Your Kids' Teachers Need to Hear This – Kveller
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Your Kids’ Teachers Need to Hear This

Dear Teachers,

As a mother of six kids, there are so many different teachers to whom I entrust my children day after day. And now, as we approach the end of the school year (sob!), I need to write to you to tell you how much I respect and admire you and all that you do.

First, for my youngest daughters’ teachers in nursery school. I believe nursery school teachers are a special breed. For the first time, our kids are away from home, and you become their out-of-the-house fearless leader. You teach them so much – but I’m not even talking about the stuff they are “officially” learning, like their colors and shapes and Hebrew words for body parts.

As nursery school teachers, you teach them how to socialize with other small people who aren’t their siblings. You teach them how to sit on the carpet together without picking their noses (or someone else’s). You teach them not to bite — and you sometimes have to respond with the speed of a Navy SEAL in order to stop that from happening. You teach them how to walk in the hall in a line, how to go to the potty without their parents, how to eat their own lunch and throw out their garbage. In short, you have to teach them how to be independently able and kind — basically, the most important things in life. And you have to do it with a smile and a hug always at the ready. That is amazing. (And exhausting.)

To my daughter’s kindergarten teacher: You have taught her the foundations of the world of learning that’s about to unfold in front of her. You taught her how to resolve conflicts with her peers on her own. You showed her how to write and read (and you gently told me that maybe I should think about getting her glasses when she had trouble — and you were right!). You helped her to grow in leaps and bounds, and to savor that process of growing. You gave her all the tools to take with her into her future.

My oldest daughter’s first grade teacher: You are an incredible person. You are endlessly joyful and you convey a sense that there is nowhere that you’d rather be than in the classroom with my child. You’ve nurtured my kid’s sense of curiosity and possibility, teaching her all the ways that exist in the world to learn more. You are so kind, and with your everyday behavior, you’ve shown my daughter how to interact with people, whether small or big.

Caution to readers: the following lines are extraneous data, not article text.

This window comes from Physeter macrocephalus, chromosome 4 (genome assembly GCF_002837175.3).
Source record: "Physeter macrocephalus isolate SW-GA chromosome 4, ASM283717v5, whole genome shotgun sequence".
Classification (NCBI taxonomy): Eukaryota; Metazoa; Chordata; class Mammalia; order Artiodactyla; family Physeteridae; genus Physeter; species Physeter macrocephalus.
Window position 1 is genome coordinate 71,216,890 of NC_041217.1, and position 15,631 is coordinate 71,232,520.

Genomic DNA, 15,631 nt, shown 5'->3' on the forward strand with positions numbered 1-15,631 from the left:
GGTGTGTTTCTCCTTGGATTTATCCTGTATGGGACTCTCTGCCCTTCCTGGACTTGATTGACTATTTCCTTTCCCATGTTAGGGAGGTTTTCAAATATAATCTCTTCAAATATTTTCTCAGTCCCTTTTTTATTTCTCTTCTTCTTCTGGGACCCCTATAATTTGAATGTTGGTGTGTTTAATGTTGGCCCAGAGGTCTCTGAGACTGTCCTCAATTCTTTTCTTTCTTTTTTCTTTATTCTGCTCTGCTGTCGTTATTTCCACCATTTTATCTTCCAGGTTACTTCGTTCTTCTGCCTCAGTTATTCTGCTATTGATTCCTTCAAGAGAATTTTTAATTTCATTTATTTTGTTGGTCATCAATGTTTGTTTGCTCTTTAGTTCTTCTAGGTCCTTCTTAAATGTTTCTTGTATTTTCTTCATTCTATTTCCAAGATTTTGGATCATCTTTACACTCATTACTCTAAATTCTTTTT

Thank you to my son’s Spanish teacher. You showed him that speaking a foreign language can be fun. You gave assignments that challenged to be both fluent and creative. (And funny — if you see his Nutrition and Exercise video in Spanish, you will not be able to stop laughing.) You made him look forward to your class, and you gave him a sense of power by teaching him that he can interact with people in a language that isn’t his mother tongue.

I can’t sing enough praises of my son’s Algebra teacher, who put in endless hours with him after and before school to help him get through a subject that’s pretty difficult for him. Thank you for caring for him like he was your own — for calling me during your break to tell me how to help him study, for discussing your concerns with me in a loving and respectful way, and for making me feel like I had a teammate in this lifelong quest to get this kid educated.

Thank you so much to all the teachers who spent weekends and nights working with my kid, choreographing complicated dance moves and brokering backstage politics. You aren’t even drama teachers – you do this in your time off! You massaged middle school egos, you helped these kids build confidence, and you guided them to amazing performances — the logistics alone would have been enough to break a parent’s back. You did it all with so much love and attention. And I have a feeling it wasn’t for the cash bonus.

I cannot even type the following words without crying, but they need to be expressed: From the bottom of my heart, thank you to the music teacher who told my son and his friends after Parkland that while they are at school, they are her kids, and she will protect them as though they were her own children. There are no words for how magnificent you are.

The word “hero” gets thrown around a lot. But surely it is even more heroic when people do the kinds of things that you all do, day in and day out, with little monetary thanks and no ticker tape parades, medals, or statues. You do what you do because you believe that it is a gift to be with our children. We know that you are the real gifts.

Parents: It is up to us to make sure that our children are themselves monuments to the greatness of their teachers — and to send notes like this to our kids’ teachers to tell each one of them that they are truly remarkable.

(And anyone who doesn’t adequately appreciate teachers now, check back with me on the second day of summer vacation, and tell me how you feel then. ☺)

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